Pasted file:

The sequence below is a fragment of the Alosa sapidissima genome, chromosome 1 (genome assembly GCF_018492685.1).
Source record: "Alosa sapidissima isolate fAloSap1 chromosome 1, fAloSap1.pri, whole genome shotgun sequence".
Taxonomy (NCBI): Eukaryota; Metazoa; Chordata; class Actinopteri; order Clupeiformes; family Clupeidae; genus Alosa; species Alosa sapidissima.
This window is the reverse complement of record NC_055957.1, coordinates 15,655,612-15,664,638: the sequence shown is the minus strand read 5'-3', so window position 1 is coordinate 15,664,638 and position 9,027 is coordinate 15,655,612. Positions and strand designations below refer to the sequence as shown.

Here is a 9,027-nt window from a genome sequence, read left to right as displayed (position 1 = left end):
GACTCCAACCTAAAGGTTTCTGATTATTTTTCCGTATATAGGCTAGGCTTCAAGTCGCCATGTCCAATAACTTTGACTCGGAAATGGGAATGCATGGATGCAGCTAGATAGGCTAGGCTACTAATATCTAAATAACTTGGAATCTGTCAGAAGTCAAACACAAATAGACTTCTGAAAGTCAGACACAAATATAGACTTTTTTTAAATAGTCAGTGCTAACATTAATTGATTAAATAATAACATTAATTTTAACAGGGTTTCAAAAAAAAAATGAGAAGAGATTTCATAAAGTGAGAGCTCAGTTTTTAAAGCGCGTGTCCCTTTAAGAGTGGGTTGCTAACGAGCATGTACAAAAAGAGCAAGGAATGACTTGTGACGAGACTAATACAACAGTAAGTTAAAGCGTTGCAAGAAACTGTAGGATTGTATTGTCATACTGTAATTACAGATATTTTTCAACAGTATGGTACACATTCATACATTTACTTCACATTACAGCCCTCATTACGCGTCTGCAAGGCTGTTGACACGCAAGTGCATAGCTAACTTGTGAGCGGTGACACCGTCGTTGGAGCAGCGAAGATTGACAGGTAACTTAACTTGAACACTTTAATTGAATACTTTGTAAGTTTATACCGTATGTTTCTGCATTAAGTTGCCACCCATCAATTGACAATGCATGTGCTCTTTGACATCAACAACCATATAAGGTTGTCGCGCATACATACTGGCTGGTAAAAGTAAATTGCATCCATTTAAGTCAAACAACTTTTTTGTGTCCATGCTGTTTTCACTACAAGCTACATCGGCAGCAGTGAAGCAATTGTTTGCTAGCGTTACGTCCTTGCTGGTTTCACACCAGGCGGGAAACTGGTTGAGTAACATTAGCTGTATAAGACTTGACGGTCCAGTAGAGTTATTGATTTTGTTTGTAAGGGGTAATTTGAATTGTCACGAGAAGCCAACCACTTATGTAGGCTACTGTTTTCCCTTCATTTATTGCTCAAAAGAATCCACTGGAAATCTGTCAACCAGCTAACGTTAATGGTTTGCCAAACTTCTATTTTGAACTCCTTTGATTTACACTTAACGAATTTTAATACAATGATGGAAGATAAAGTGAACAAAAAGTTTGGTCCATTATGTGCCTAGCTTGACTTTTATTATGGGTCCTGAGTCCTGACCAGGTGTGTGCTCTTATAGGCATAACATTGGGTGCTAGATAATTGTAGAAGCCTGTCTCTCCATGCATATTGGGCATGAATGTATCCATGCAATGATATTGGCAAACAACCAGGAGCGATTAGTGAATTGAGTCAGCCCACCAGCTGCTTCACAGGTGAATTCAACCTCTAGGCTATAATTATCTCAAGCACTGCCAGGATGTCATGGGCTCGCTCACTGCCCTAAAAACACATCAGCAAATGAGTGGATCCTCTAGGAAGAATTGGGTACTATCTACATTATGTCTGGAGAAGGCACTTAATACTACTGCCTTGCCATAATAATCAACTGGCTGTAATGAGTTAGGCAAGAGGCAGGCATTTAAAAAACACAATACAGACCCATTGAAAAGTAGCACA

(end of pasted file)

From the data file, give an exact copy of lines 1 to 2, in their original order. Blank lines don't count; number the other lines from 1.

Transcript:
The sequence below is a fragment of the Alosa sapidissima genome, chromosome 1 (genome assembly GCF_018492685.1).
Source record: "Alosa sapidissima isolate fAloSap1 chromosome 1, fAloSap1.pri, whole genome shotgun sequence".